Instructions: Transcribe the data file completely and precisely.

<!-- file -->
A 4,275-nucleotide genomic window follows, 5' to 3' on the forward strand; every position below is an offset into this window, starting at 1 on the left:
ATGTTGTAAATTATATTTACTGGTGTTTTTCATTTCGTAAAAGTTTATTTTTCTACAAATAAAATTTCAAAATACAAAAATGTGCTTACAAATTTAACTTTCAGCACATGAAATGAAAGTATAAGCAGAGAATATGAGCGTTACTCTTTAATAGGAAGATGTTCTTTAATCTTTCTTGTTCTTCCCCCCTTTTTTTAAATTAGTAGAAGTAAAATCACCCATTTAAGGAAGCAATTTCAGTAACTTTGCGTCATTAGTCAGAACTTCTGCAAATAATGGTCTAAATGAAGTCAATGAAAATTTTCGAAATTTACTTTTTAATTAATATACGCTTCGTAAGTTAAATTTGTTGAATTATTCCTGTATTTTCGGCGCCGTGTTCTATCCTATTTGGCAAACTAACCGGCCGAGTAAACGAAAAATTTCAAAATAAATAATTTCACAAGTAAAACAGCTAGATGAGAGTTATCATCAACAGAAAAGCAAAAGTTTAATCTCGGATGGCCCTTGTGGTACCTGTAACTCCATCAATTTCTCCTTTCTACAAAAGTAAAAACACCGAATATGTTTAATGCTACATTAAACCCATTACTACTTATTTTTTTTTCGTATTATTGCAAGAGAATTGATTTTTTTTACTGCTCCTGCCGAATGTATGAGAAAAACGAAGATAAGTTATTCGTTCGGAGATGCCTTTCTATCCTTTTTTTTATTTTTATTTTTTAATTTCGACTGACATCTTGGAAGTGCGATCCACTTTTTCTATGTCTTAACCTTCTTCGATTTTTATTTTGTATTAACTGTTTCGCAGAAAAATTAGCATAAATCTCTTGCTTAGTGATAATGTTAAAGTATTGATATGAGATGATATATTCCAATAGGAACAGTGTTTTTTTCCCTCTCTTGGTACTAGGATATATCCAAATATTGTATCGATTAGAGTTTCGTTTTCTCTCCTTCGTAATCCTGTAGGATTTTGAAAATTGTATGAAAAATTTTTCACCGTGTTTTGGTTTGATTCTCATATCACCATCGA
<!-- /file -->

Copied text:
A 4,275-nucleotide genomic window follows, 5' to 3' on the forward strand; every position below is an offset into this window, starting at 1 on the left:
ATGTTGTAAATTATATTTACTGGTGTTTTTCATTTCGTAAAAGTTTATTTTTCTACAAATAAAATTTCAAAATACAAAAATGTGCTTACAAATTTAACTTTCAGCACATGAAATGAAAGTATAAGCAGAGAATATGAGCGTTACTCTTTAATAGGAAGATGTTCTTTAATCTTTCTTGTTCTTCCCCCCTTTTTTTAAATTAGTAGAAGTAAAATCACCCATTTAAGGAAGCAATTTCAGTAACTTTGCGTCATTAGTCAGAACTTCTGCAAATAATGGTCTAAATGAAGTCAATGAAAATTTTCGAAATTTACTTTTTAATTAATATACGCTTCGTAAGTTAAATTTGTTGAATTATTCCTGTATTTTCGGCGCCGTGTTCTATCCTATTTGGCAAACTAACCGGCCGAGTAAACGAAAAATTTCAAAATAAATAATTTCACAAGTAAAACAGCTAGATGAGAGTTATCATCAACAGAAAAGCAAAAGTTTAATCTCGGATGGCCCTTGTGGTACCTGTAACTCCATCAATTTCTCCTTTCTACAAAAGTAAAAACACCGAATATGTTTAATGCTACATTAAACCCATTACTACTTATTTTTTTTTCGTATTATTGCAAGAGAATTGATTTTTTTTACTGCTCCTGCCGAATGTATGAGAAAAACGAAGATAAGTTATTCGTTCGGAGATGCCTTTCTATCCTTTTTTTTATTTTTATTTTTTAATTTCGACTGACATCTTGGAAGTGCGATCCACTTTTTCTATGTCTTAACCTTCTTCGATTTTTATTTTGTATTAACTGTTTCGCAGAAAAATTAGCATAAATCTCTTGCTTAGTGATAATGTTAAAGTATTGATATGAGATGATATATTCCAATAGGAACAGTGTTTTTTTCCCTCTCTTGGTACTAGGATATATCCAAATATTGTATCGATTAGAGTTTCGTTTTCTCTCCTTCGTAATCCTGTAGGATTTTGAAAATTGTATGAAAAATTTTTCACCGTGTTTTGGTTTGATTCTCATATCACCATCGA